Chances are that if you’ve opened this article, you (or your child) are someone who is interested in learning to play trombone. If so, congratulations! You have chosen an amazing instrument, capable of playing everything from jazz to ska. You have also probably entered into the unknown territory of purchasing an instrument. Fear not, I will do everything I can to steer you in the right direction!
First of all, you’ve probably seen brands such as Tristar and Cecilio on eBay. These prices have insanely low prices. My advice is stay away! You may get a decent horn from these guys, but you also may get a horn that is unplayable. The truth is that there is no concept of quality control with these brands and the instrument wont last. You’re better off with going for brands which I’ll go more in-depth into later in the article.
You have probably been exposed to many different terms which you are unfamiliar with in your search for a beginner trombone. I’ll try to explain what each one is and what it does.
Bore Size – The bore size of a trombone is the diameter of the tubing of the instrument, measured in the handslide. Basically larger bores will produce a darker, warmer tone. However, they also require much more air to play. In general, your first trombone should be a small bore (.500″ or.509″). If you are an adult beginner, you may want to look into a medium bore (.525″) however, I would still recommend a small bore instrument for your first trombone.
Bell Size – Bell size is usually directly related to bore size. It is is exactly what the name implies, how wide the bell’s diameter is. A beginner horn should have a bell size of 8″ unless you are using a medium bore where it may have a size of 8.5″
Shank – Shank refers to the size of the opening of the leadpipe. This determines whether the instrument will take large shank or small shank mouthpieces. Your first trombone should have a small shank as all small and medium bore horns have a small shank receiver.
Material – Trombones generally are made of two materials: Yellow brass and Red brass. Yellow brass is the material used in many trombones, including almost all student trombones. Yellow brass produces a strong fundamental sound which keeps its tone well at all dynamic levels. Red brass produces a warmer sound and is more flexible in the colors of every dynamic. Generally, yellow brass is what you’d want for your first trombone.
Key – Tenor trombones should be in the key of Bb. This means that the fundamental note, in first position is a Bb. If you get a trombone with a rotary valve, it should be in the key of Bb/F. Trombone is a non-transposing instrument even though its fundamental pitch is a Bb. This means that when a trombonist plays a written C, a C is sounded.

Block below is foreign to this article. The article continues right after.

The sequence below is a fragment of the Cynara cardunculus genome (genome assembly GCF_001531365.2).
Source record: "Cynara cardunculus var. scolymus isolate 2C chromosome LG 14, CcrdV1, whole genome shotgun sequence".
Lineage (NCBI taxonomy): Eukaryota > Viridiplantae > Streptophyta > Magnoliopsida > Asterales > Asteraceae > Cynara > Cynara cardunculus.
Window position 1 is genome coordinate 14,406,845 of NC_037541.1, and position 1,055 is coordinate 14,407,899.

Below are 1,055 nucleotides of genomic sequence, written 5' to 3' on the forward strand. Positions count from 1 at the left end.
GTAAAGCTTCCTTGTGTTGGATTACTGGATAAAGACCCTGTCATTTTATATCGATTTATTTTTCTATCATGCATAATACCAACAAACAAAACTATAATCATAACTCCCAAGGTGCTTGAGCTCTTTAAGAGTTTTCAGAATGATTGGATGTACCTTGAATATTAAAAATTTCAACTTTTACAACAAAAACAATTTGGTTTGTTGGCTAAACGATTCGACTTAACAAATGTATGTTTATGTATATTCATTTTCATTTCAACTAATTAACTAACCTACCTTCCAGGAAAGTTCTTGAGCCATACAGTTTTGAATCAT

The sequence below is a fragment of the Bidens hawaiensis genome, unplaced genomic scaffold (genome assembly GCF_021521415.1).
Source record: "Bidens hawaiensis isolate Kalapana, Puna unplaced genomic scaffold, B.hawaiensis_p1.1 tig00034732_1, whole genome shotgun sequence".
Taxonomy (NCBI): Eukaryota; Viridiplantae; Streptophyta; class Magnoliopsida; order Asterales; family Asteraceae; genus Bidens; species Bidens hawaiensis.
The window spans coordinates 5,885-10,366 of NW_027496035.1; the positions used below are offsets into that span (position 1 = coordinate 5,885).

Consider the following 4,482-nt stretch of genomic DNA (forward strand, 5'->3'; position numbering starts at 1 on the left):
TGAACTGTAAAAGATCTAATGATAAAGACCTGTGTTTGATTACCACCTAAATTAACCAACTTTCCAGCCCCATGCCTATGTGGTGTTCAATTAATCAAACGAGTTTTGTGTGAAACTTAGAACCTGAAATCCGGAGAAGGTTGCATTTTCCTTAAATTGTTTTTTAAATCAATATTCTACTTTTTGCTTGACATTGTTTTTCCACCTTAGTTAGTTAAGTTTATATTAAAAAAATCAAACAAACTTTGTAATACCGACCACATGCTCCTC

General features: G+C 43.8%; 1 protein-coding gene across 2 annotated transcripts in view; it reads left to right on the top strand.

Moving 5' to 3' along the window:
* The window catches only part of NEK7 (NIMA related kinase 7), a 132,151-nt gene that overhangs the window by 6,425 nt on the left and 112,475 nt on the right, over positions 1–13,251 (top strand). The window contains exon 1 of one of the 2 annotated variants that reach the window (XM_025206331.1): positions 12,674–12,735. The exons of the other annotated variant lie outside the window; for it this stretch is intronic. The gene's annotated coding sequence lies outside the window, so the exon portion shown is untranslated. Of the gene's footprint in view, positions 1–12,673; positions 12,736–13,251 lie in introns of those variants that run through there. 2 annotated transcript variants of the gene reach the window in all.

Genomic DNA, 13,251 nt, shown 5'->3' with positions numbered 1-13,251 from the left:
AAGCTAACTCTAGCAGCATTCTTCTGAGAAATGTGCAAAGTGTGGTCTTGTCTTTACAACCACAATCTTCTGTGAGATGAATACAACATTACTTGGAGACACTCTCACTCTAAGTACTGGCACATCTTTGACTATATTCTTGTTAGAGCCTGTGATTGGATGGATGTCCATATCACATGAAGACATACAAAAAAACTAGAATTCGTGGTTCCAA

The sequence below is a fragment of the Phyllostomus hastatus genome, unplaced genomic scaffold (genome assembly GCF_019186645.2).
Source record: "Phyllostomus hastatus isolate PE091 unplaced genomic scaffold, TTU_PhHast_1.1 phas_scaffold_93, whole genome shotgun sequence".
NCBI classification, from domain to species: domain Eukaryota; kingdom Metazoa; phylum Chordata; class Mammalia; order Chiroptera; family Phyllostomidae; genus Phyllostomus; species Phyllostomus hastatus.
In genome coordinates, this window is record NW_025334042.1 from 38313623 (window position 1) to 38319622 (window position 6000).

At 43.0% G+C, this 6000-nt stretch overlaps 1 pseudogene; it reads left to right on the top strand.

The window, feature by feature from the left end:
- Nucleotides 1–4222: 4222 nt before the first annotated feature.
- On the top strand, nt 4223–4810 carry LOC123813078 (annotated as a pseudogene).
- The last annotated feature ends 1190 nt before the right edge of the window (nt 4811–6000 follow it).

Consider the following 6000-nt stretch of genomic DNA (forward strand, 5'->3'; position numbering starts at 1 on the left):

F – Attachment – This is the part of a trombone which is most easily identified as “the extra tubing around the tuning slide.” With this option, you have a trigger which essentially turns first position into sixth and second into seventh. I would recommend not getting an F – Attachment on your first trombone. A straight trombone is much more free blowing, plus you truly learn the last two positions with a straight trombone.
Which Trombone is Right for Me?
Assuming you are a beginner I would recommend a straight, small shank, yellow brass,.500″ bore, 8″ bell trombone. This trombone will be the most durable and will be the easiest to produce a good sound on. Here are some models I would suggest.
These are new trombones, price is something to be noted. Generally with instruments you get what you pay for.
YSL-354 – This is the Yamaha student model. This was my first trombone. It is very durable, has good build quality, good tone, and great reliability. In my opinion Yamaha makes the best student model on the market, however it is more expensive than other models.
YSL-350C – This is an interesting Yamaha model. This is nicknamed “The Short Bone” in the trombone community. It has a trigger which puts the instrument into C eliminating the need for sixth and seventh positions. This is ideal for a young musician who can’t reach or someone who needs a smaller instrument to travel with.
Getzen 351 – This is a great option for a student model instrument. Very nice student horn, and cheaper than the Yamaha.
Blessing BTB-1280 – This is another great model. Not quite as good as the previous options but still a very viable option and cheaper than the other three.
Giardinelli GTB 512 – I have not heard much about this horn. However, everything I’ve heard is that it’s a great horn for the price. The cheapest option of all my recommendations.
Used horns are a great option for beginners. They are much cheaper than new horns and often play just as well. Also, they will hold their value well unless you do major damage to them.
Any of the above are good used. Also, you can probably find pretty good deals on older instruments such as: Conns, Olds (any straight horn), and Kings.
If you’d like to talk to me about your trombone purchase, please feel free to contact me through the website below. I’ll be glad to help you with anything trombone related!
Good luck in your first trombone purchase and in your pursuit of playing this great instrument!
By David Clancy
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